Hear Robert Ellis Talk Punk-Rock Roots With Chris Shiflett - Rolling Stone
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Hear Robert Ellis Talk Punk-Rock Roots, New Album With Chris Shiflett

Genre-defying singer-songwriter shares stories of Agnostic Front, wild trip through India on Shiflett’s ‘Walking the Floor’ podcast

Robert EllisRobert Ellis

Robert Ellis joins Chris Shiflett for the 'Walking the Floor' podcast.

Jordi Vidal/Redferns

The newest episode of the Walking the Floor country-music podcast finds host Chris Shiflett sitting down with Robert Ellis. Their conversation largely revolves around Ellis’s self-titled latest album, a breakup record that finds Ellis updating his classic-country roots with MIDI keyboards, synths, grunge guitars and string sections. For fans of Ellis’ older work, there’s still plenty of bluegrass fingerpicking, jazz-guitar riffs and Texas twang in the mix, too. Like the wildly diverse Robert Ellis proves, there are more than a few sides to this Lone Star State export, whose first major touring gig – a job playing bass for Roger Miret and the Disasters, a punk group fronted by the leader of Agnostic Front – laid the brickwork for a career that’s stretched the definition of Americana, with Ellis never following a predictable path.

As always, Rolling Stone Country is premiering the new episode today. Here are some takeaways from Shiflett’s interview with Ellis.

1. Ellis was originally tapped to produce the new Jonny Fritz album – in India – while the two gathered footage for a film.

“We were making a ‘film,’ in quotations, and a record,” Ellis says of the 2015 trip, which took the two overseas for a month. “It was a crazy, hair-brained scheme … The point of the thing was, Jonny wanted to make a new record and he wanted me to produce it. It was going to be very India-influenced, so we just got to talking, and I was like, ‘Let’s just fucking go to India.’ So we went. We spent a month there. I went knowing full well that it was going to be very difficult. We kind of set ourselves up to fail. We intentionally didn’t plan anything. We didn’t even plan where we were going to stay. We thought it would be better for the film.”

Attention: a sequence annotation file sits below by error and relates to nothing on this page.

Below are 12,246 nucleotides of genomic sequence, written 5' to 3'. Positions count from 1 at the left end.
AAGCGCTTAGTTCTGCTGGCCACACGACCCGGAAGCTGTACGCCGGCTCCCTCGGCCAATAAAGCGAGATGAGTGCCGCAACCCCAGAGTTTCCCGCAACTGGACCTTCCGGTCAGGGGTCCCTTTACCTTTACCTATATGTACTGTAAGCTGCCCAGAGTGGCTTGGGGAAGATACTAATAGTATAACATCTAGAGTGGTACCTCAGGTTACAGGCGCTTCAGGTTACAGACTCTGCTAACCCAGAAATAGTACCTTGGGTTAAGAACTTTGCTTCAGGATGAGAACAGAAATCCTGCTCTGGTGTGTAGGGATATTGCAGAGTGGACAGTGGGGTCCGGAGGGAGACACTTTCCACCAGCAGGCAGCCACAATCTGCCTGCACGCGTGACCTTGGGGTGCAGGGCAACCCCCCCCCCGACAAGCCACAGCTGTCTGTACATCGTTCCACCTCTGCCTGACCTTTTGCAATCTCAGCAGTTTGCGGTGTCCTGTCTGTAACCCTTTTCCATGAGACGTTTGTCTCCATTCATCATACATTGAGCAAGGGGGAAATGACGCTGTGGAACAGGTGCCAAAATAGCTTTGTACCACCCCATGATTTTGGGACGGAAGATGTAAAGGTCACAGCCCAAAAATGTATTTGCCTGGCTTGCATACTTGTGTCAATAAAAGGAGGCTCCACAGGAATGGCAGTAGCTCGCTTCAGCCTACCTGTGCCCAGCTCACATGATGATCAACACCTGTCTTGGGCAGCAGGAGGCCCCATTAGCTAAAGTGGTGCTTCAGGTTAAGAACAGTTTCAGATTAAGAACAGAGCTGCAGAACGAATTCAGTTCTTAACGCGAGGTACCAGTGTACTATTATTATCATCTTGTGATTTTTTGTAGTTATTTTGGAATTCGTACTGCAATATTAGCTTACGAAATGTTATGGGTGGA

Joined by a filmmaker, the two musicians wound up with 30 hours of footage, largely shot in a long string of low-rent studios, $2-a-night hotel rooms and other impoverished areas. The goal was to stay away from higher-end establishments, with Ellis and Fritz hoping to wring some creative inspiration out of India’s down-and-dirty regions instead. By the end of the trip, though, the two were making daily trips to McDonald’s, whose food and dining area were positively immaculate compared to some of their other options. “It was so clean,” Ellis raves, “and the food wasn’t going to make you shit your brains out.”

Although Fritz wound up scrapping the India idea and recording the album, Sweet Creep, with My Morning Jacket’s Jim James instead, footage of the pair’s trip may wind up being used in a short YouTube series. Ellis, though, makes no promises. “It’s up to Jonny,” he says.

2. Ellis was a teenage punk rocker, hitting the road for his first major tour before he could even vote.